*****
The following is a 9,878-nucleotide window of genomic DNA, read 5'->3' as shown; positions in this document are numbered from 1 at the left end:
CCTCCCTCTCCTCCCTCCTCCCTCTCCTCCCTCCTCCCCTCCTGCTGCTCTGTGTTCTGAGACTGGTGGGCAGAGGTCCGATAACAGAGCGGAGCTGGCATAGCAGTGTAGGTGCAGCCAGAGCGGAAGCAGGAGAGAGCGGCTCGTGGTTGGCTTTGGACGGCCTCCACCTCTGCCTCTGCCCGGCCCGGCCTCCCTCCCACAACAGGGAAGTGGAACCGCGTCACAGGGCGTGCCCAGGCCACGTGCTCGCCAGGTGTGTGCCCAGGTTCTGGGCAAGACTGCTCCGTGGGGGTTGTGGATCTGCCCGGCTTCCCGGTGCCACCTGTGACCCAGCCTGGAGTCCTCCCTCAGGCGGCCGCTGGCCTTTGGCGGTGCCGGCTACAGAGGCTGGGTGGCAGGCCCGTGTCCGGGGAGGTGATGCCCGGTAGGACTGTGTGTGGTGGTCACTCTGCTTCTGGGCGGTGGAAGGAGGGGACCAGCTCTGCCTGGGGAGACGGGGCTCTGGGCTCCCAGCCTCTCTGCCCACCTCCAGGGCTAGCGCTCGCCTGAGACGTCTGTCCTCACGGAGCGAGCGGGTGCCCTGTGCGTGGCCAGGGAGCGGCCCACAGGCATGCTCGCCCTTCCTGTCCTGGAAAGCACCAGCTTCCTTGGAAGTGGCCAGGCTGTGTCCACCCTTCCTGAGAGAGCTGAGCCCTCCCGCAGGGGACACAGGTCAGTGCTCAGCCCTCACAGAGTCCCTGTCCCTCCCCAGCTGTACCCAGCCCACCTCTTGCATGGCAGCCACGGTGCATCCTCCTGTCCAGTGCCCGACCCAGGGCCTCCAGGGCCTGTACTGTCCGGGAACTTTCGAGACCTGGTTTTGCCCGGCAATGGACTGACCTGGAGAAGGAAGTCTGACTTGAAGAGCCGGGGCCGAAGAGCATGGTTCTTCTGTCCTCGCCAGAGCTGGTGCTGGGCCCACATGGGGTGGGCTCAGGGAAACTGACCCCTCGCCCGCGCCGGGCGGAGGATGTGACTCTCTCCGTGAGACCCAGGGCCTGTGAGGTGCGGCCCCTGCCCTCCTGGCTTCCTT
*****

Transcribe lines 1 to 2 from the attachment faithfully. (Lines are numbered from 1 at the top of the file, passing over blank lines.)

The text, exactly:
The following is a 9,878-nucleotide window of genomic DNA, read 5'->3' as shown; positions in this document are numbered from 1 at the left end:
CCTCCCTCTCCTCCCTCCTCCCTCTCCTCCCTCCTCCCCTCCTGCTGCTCTGTGTTCTGAGACTGGTGGGCAGAGGTCCGATAACAGAGCGGAGCTGGCATAGCAGTGTAGGTGCAGCCAGAGCGGAAGCAGGAGAGAGCGGCTCGTGGTTGGCTTTGGACGGCCTCCACCTCTGCCTCTGCCCGGCCCGGCCTCCCTCCCACAACAGGGAAGTGGAACCGCGTCACAGGGCGTGCCCAGGCCACGTGCTCGCCAGGTGTGTGCCCAGGTTCTGGGCAAGACTGCTCCGTGGGGGTTGTGGATCTGCCCGGCTTCCCGGTGCCACCTGTGACCCAGCCTGGAGTCCTCCCTCAGGCGGCCGCTGGCCTTTGGCGGTGCCGGCTACAGAGGCTGGGTGGCAGGCCCGTGTCCGGGGAGGTGATGCCCGGTAGGACTGTGTGTGGTGGTCACTCTGCTTCTGGGCGGTGGAAGGAGGGGACCAGCTCTGCCTGGGGAGACGGGGCTCTGGGCTCCCAGCCTCTCTGCCCACCTCCAGGGCTAGCGCTCGCCTGAGACGTCTGTCCTCACGGAGCGAGCGGGTGCCCTGTGCGTGGCCAGGGAGCGGCCCACAGGCATGCTCGCCCTTCCTGTCCTGGAAAGCACCAGCTTCCTTGGAAGTGGCCAGGCTGTGTCCACCCTTCCTGAGAGAGCTGAGCCCTCCCGCAGGGGACACAGGTCAGTGCTCAGCCCTCACAGAGTCCCTGTCCCTCCCCAGCTGTACCCAGCCCACCTCTTGCATGGCAGCCACGGTGCATCCTCCTGTCCAGTGCCCGACCCAGGGCCTCCAGGGCCTGTACTGTCCGGGAACTTTCGAGACCTGGTTTTGCCCGGCAATGGACTGACCTGGAGAAGGAAGTCTGACTTGAAGAGCCGGGGCCGAAGAGCATGGTTCTTCTGTCCTCGCCAGAGCTGGTGCTGGGCCCACATGGGGTGGGCTCAGGGAAACTGACCCCTCGCCCGCGCCGGGCGGAGGATGTGACTCTCTCCGTGAGACCCAGGGCCTGTGAGGTGCGGCCCCTGCCCTCCTGGCTTCCTT